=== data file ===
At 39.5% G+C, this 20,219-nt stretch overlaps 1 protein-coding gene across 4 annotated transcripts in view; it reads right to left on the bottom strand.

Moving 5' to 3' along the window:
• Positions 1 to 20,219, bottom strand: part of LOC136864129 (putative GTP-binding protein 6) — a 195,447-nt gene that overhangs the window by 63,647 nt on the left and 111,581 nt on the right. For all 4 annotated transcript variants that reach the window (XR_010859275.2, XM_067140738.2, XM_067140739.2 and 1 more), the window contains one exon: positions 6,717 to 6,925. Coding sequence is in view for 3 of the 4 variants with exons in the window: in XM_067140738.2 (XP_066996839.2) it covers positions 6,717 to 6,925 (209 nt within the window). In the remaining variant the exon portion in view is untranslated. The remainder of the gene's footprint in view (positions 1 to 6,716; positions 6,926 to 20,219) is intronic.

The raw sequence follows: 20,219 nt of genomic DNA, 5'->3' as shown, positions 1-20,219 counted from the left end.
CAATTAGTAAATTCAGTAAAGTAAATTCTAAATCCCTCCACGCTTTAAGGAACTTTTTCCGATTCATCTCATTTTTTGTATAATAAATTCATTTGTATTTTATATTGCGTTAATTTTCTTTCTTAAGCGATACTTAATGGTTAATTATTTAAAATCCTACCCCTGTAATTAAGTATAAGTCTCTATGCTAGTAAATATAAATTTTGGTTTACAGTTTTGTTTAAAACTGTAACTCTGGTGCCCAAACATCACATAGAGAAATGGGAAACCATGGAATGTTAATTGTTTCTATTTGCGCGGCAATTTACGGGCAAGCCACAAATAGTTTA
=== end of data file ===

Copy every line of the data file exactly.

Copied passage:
At 39.5% G+C, this 20,219-nt stretch overlaps 1 protein-coding gene across 4 annotated transcripts in view; it reads right to left on the bottom strand.

Moving 5' to 3' along the window:
• Positions 1 to 20,219, bottom strand: part of LOC136864129 (putative GTP-binding protein 6) — a 195,447-nt gene that overhangs the window by 63,647 nt on the left and 111,581 nt on the right. For all 4 annotated transcript variants that reach the window (XR_010859275.2, XM_067140738.2, XM_067140739.2 and 1 more), the window contains one exon: positions 6,717 to 6,925. Coding sequence is in view for 3 of the 4 variants with exons in the window: in XM_067140738.2 (XP_066996839.2) it covers positions 6,717 to 6,925 (209 nt within the window). In the remaining variant the exon portion in view is untranslated. The remainder of the gene's footprint in view (positions 1 to 6,716; positions 6,926 to 20,219) is intronic.

The raw sequence follows: 20,219 nt of genomic DNA, 5'->3' as shown, positions 1-20,219 counted from the left end.
CAATTAGTAAATTCAGTAAAGTAAATTCTAAATCCCTCCACGCTTTAAGGAACTTTTTCCGATTCATCTCATTTTTTGTATAATAAATTCATTTGTATTTTATATTGCGTTAATTTTCTTTCTTAAGCGATACTTAATGGTTAATTATTTAAAATCCTACCCCTGTAATTAAGTATAAGTCTCTATGCTAGTAAATATAAATTTTGGTTTACAGTTTTGTTTAAAACTGTAACTCTGGTGCCCAAACATCACATAGAGAAATGGGAAACCATGGAATGTTAATTGTTTCTATTTGCGCGGCAATTTACGGGCAAGCCACAAATAGTTTA